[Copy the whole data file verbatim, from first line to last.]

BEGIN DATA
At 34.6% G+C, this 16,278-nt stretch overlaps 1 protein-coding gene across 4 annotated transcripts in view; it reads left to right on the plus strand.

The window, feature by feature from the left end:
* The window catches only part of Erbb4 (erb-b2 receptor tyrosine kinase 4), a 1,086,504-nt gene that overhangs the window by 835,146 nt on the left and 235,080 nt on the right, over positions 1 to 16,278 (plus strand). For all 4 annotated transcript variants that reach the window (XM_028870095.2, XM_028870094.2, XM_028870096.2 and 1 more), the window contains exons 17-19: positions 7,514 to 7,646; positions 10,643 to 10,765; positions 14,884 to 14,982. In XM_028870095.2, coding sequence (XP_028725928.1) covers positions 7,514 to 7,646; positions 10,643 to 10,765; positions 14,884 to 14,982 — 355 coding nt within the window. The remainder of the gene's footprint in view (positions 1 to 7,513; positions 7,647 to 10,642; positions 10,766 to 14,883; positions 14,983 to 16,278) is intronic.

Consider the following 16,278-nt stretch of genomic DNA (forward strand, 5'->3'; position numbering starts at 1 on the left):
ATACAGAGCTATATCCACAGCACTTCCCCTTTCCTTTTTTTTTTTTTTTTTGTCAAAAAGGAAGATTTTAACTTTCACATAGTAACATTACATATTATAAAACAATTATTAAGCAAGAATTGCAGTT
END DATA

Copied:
At 34.6% G+C, this 16,278-nt stretch overlaps 1 protein-coding gene across 4 annotated transcripts in view; it reads left to right on the plus strand.

The window, feature by feature from the left end:
* The window catches only part of Erbb4 (erb-b2 receptor tyrosine kinase 4), a 1,086,504-nt gene that overhangs the window by 835,146 nt on the left and 235,080 nt on the right, over positions 1 to 16,278 (plus strand). For all 4 annotated transcript variants that reach the window (XM_028870095.2, XM_028870094.2, XM_028870096.2 and 1 more), the window contains exons 17-19: positions 7,514 to 7,646; positions 10,643 to 10,765; positions 14,884 to 14,982. In XM_028870095.2, coding sequence (XP_028725928.1) covers positions 7,514 to 7,646; positions 10,643 to 10,765; positions 14,884 to 14,982 — 355 coding nt within the window. The remainder of the gene's footprint in view (positions 1 to 7,513; positions 7,647 to 10,642; positions 10,766 to 14,883; positions 14,983 to 16,278) is intronic.

Consider the following 16,278-nt stretch of genomic DNA (forward strand, 5'->3'; position numbering starts at 1 on the left):
ATACAGAGCTATATCCACAGCACTTCCCCTTTCCTTTTTTTTTTTTTTTTTGTCAAAAAGGAAGATTTTAACTTTCACATAGTAACATTACATATTATAAAACAATTATTAAGCAAGAATTGCAGTT